It’s been a glaring issue for a while now, accelerated over the past couple of months, but what has happened to the Kenya shilling? For years the shilling traded at around 80-81 to the US dollar, yet last week it hit a record low of 104.20, losing 24% of its value in this year alone. Speculators say that the exchange rate could still plunge further to 110/even 120 shillings to the dollar. Disaster. Inflation is high (now 17.3% - the original Government target was 5%), some commercial banks have already raised interest rates and economic growth forecasts for this quarter have been scaled down due to the slide of the local currency.
Who is suffering?
Everyone, but most of the burden is being carried by the common man who must absorb increased food and transport prices uncomplainingly. The local chemist, a lovely man at the bottom of our road who works a 12 hour day, 7 days a week, was saying that his small business has been hit hard.
“Pharmaceutical products are costing 30% more these days. It’s okay for the exporters but real Kenyans are suffering badly.”
I think that a lot of people/the powers that be, have stuck their head in the sand for a while hoping that the shilling would rally – but now serious questions are being asked all over the place, MPs have asked for Parliament to look into the issue, Raila Odinga has taken action by creating a task force to help stabilise the shilling. Even President Kibaki felt he had to address the issue. He made a public statement at the ASK show last week, to say that the Central Bank and government agencies will institute measures towards stabilising the exchange rate of the shilling and overall level of domestic prices. Watch this space.
So why has the value of the shilling spiralled downwards in this alarming way? It’s a pressing question for me personally since we are K shilling earners and property owners in Kenya. Frankly, it’s worrying. After copious reading of local newspapers, it seems that there are various contributing factors in this sudden devaluing of the local currency, though it cannot be put down to a single cause. I am confused.
1. 2012 Elections
The first rumour I heard (back in July) was that the shilling depreciation, was that this is a common phenomena before each Kenya election. The theory is that value of the shilling is artificially pushed down so that foreign dollars being brought in from overseas will buy more local currency to fund election campaigns. In that case it’ll pass, I thought to myself. It hasn’t.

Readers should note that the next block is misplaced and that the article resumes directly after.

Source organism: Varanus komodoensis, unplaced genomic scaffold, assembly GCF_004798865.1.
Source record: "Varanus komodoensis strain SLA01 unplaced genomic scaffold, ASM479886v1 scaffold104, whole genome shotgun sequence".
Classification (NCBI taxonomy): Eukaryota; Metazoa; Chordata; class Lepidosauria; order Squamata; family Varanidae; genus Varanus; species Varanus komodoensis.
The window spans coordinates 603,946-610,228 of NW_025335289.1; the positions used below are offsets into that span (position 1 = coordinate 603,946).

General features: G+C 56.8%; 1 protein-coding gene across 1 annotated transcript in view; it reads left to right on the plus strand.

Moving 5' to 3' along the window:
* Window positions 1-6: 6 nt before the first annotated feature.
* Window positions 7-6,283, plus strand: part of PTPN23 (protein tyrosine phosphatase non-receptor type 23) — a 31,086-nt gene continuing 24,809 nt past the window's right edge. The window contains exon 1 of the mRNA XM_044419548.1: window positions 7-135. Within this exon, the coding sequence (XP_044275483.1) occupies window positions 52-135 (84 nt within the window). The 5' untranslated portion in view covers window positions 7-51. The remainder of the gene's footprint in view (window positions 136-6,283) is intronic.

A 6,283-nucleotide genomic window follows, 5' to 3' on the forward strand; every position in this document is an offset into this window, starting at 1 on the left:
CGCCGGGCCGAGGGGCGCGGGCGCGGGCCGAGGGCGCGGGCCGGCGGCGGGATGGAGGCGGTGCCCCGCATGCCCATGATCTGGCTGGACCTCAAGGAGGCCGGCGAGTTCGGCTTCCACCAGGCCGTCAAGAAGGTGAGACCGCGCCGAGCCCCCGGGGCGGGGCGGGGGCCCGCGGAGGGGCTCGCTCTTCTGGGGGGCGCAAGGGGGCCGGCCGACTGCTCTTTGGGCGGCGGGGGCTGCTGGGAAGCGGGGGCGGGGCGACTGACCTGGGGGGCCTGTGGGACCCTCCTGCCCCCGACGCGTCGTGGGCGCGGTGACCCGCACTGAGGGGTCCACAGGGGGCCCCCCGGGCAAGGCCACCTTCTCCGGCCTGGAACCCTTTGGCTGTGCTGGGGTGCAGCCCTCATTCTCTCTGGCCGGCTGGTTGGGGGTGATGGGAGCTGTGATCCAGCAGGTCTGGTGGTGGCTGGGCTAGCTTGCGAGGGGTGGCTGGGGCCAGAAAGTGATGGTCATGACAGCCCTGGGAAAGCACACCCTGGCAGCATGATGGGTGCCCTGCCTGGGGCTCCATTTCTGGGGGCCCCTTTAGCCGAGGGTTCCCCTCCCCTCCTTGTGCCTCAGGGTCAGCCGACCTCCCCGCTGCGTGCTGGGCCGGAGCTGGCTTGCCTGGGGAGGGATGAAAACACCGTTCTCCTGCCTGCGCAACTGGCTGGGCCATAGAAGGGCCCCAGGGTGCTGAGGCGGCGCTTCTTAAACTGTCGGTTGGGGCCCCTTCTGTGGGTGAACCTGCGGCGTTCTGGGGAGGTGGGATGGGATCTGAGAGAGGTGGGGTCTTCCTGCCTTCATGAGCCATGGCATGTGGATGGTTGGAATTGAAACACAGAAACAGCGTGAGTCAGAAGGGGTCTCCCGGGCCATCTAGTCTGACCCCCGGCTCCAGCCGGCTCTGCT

2. Insecurity due to US and Eurozone economic crises
The Eurozone is a major trading partner of East African countries. Rising economic uncertainties elsewhere in the world are undermining prospects for exports, official aid and private capital flows (incl money coming in from the Diaspora). Local markets are nervous. Overseas demand for Kenyan export goods such as flowers, tea, coffee and vegetables are expected to fall if they hasn’t already.
3. Lower rainfall/Drought
A poor season also led to lower domestic production of food. Another consequence of low rainfall is a higher price of electricity. As I understand it, Kenya still relies heavily on hydro-electric power. When dams are low, the government buys in diesel generated fuel from private firms as a short term measure. A higher cost of power is particularly a burden for manufacturing. Check out the ‘fuel cost charge and forex adjustment’ charges on your electricity bill.
4. Higher cost of Imports
While many larger companies have been absorbing the higher cost of imported goods for some time now, hoping that the local currency crisis was a temporary glitch, they will now start passing on higher costs to their customers. For instance, Safaricom last week announced higher tariffs and call rates for their customers because they can no longer carry higher costs their end on customers’ behalf.
5. Currency speculation – rows between Central Bank and Commercial Banks
The Central Bank has accused commercial banks of hoarding US dollars with a view to making more money as the shilling value falls. Commercial banks have accused CBK of sending out mixed signals (i.e. pumping dollars into the economy then talking about raising interest rates to attract forex/dollar investors to the country) and a general failure to address the crisis properly.
Self perpetuating problem: Foreign investors have been exiting the economy since August as a result of the weakening shilling. Leading Kenya economist Aly Khan Satchu estimates that the Kenya economy has lost $1.1 billion in forex for this reason.
There’s a general crisis of confidence that the Central Bank is not able to properly defend the currency and whatever it does next will be too little too late.
“The shilling is falling because of a behind the curve monetary policy strategy.” Aly Khan Satchu said.
My fingers are tightly crossed that the situation will improve. After all, how much worse can it get? While Kenya’s problems may pale slightly against the debt crisis being played out in the rest of the world, they feel real enough here.
Let’s hope that Kenya strikes oil in the Turkana district/Lamu basin by the end of the year, as is widely speculated they will. Geological surveys are complete, all the signs of oil are there and drilling rigs are being manoeuvred into position as we speak. What will the discovery of oil do for Kenya? Does the Kenyan Government have the wherewithal to manage the country’s resources to the benefit of Kenyans on the ground or will it sell out? Needless to say, the Chinese are already poised to be first in line for raw materials.